United States District Court, E.D. California
KENDALL J. NEWMAN, Magistrate Judge.
Plaintiff is a state prisoner, proceeding without counsel, with a civil rights action pursuant to 42 U.S.C. § 1983. Pending before the court is plaintiff's June 1, 2015 motion for legal property, for an extension of time and for appointment of counsel. (ECF No. 159.) For the following reasons, this motion is denied.
On March 30, 2015, the undersigned granted in part and denied in part defendants' summary judgment motion. (ECF No. 149.) On March 27, 2015, plaintiff filed an interlocutory appeal to the Ninth Circuit Court of Appeals regarding the March 30, 2015 order. (ECF No. 152.) In the pending motion, plaintiff alleges that his brief to the Ninth Circuit is due on August 5, 2015. (ECF No. 159 at 1.) Plaintiff alleges that he "still" does not have access to his four boxes of legal property that he needs to prepare his brief. (Id. at 2.)
The undersigned previously addressed a claim by plaintiff alleging denial of access to legal property. On January 26, 2015, plaintiff filed a motion requesting that the court order prison officials to return his legal property. (ECF No. 140.) Plaintiff alleged that prison officials confiscated his legal property on October 8, 2014. (Id.) Plaintiff alleged that most of his legal property was stored in a warehouse. (Id.) Plaintiff alleged that prison officials would not give him access to his legal property without a court order. (Id.)
On January 28, 2015, pursuant to the All Writs Act, the undersigned issued an order directing the Warden of the Substance Abuse Treatment Facility ("SATF"), where plaintiff is housed, to respond to plaintiff's claims alleging denial of access to his legal property. (ECF No. 141.) On February 5, 2015, SATF Litigation Coordinator Barba filed a declaration in response to the January 28, 2015 order. (ECF No. 143.) In relevant part, Litigation Coordinator Barba stated that plaintiff was housed in the Administrative Segregation Unit ("ASU") pending the outcome of two disciplinary actions. (Id.) If found guilty, plaintiff would most likely serve his term in a Security Housing Unit ("SHU"). (Id.) If found guilty, plaintiff would be put up for transfer to an institution with a SHU. (Id.)
Litigation Coordinator Barba further stated that when plaintiff was transferred to SATF, he arrived with approximately 16 cubic feet (or about 8 boxes) of legal material. (Id.) On October 17, 2014, plaintiff was issued his property, including 6 cubic feet (about 3 boxes) of legal material. (Id.) Due to the prison's property-restriction policy, plaintiff was only allowed to have 6 cubic feet of legal property in his cell. (Id.) Plaintiff's remaining legal property was stored in the ASU and could be accessed during the weekdays by submitting a request to the E1 Law library. (Id.) Plaintiff could rotate/substitute out his boxes of legal material, but he could only have 6 cubic feet of legal material in his cell at any given time. (Id.) According to Litigation Coordinator Barba, there was no indication that plaintiff had submitted a request to access his legal property from storage or that he had sought to exchange the boxes he had in his cell with those in storage since he was given his property on October 17, 2014. (Id.)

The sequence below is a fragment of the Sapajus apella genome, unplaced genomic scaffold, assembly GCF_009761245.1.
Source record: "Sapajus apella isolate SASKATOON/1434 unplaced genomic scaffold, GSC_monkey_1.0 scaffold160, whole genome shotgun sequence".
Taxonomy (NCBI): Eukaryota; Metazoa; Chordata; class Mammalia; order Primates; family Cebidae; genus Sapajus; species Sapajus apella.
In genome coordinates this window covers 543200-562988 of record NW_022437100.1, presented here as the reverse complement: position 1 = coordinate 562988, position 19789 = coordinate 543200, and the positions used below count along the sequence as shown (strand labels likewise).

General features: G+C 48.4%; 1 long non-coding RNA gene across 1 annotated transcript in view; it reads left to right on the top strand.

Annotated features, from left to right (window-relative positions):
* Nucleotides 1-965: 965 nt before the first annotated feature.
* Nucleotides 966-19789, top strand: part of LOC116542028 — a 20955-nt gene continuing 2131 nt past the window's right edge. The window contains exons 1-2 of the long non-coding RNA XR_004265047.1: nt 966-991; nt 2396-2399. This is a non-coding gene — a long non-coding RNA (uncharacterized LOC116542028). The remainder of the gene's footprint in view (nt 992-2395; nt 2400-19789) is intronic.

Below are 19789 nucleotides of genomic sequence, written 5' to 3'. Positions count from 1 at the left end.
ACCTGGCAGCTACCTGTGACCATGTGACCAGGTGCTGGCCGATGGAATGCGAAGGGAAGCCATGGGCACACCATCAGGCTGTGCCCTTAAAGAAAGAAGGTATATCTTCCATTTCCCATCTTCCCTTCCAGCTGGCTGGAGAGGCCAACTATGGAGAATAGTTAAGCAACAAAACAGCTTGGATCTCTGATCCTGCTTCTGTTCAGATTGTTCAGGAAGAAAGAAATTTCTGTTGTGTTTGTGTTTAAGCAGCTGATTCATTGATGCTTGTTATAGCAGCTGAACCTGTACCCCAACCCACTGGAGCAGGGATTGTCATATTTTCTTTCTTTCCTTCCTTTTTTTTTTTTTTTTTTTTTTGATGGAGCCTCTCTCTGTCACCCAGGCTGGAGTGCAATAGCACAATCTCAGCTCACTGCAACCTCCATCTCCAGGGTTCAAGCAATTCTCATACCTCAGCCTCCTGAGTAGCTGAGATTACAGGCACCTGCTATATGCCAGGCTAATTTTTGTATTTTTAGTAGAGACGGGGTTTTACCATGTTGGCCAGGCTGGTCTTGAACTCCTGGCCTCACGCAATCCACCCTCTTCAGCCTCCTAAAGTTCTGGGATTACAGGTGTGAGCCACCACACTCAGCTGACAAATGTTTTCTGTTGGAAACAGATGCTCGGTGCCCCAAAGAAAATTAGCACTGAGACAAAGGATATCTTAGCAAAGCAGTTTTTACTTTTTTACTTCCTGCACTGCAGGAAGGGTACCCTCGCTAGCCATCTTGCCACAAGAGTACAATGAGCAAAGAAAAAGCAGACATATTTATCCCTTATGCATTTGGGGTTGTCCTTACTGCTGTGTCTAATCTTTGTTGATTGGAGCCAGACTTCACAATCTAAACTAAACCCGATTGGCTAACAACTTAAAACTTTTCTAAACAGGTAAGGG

On February 13, 2015, the undersigned denied plaintiff's January 26, 2015 motion for access to his legal property. (ECF No. 144.) The undersigned found that Litigation Coordinator Barba's declaration indicated that plaintiff could request access to his stored legal property but had not done so. (Id.) The undersigned concluded that Litigation Coordinator Barba's declaration demonstrated that plaintiff was not being denied access to his legal property. (Id.)
In the pending motion, plaintiff does not allege that any circumstances described in Litigation Coordinator Barba's declaration have changed. In other words, plaintiff is still housed in the SATF ASU. Plaintiff also does not describe any attempts to gain access to his stored legal property. For these reasons, the undersigned finds that plaintiff's pending request for access to his legal property is not well supported.
If plaintiff requires an extension of time to prepare his appellate brief, he shall make his request to the Ninth Circuit.
In the pending motion, plaintiff also requests the appointment of counsel. District courts lack authority to require counsel to represent indigent prisoners in section 1983 cases. Mallard v. United States Dist. Court, 490 U.S. 296, 298 (1989). In exceptional circumstances, the court may request an attorney to voluntarily represent such a plaintiff. See 28 U.S.C. § 1915(e)(1). Terrell v. Brewer, 935 F.2d 1015, 1017 (9th Cir. 1991); Wood v. Housewright, 900 F.2d 1332, 1335-36 (9th Cir. 1990). When determining whether "exceptional circumstances" exist, the court must consider plaintiff's likelihood of success on the merits as well as the ability of the plaintiff to articulate his claims pro se in light of the complexity of the legal issues involved. Palmer v. Valdez, 560 F.3d 965, 970 (9th Cir. 2009) (district court did not abuse discretion in declining to appoint counsel). The burden of demonstrating exceptional circumstances is on the plaintiff. Id. Circumstances common to most prisoners, such as lack of legal education and limited law library access, do not establish exceptional circumstances that warrant a request for voluntary assistance of counsel.
Having considered the factors under Palmer, the court finds that plaintiff has failed to meet his burden of demonstrating exceptional circumstances warranting the appointment of counsel at this time.
Accordingly, IT IS HEREBY ORDERED that:
1. Plaintiff's motion for legal property, for an extension of time and for appointment of ...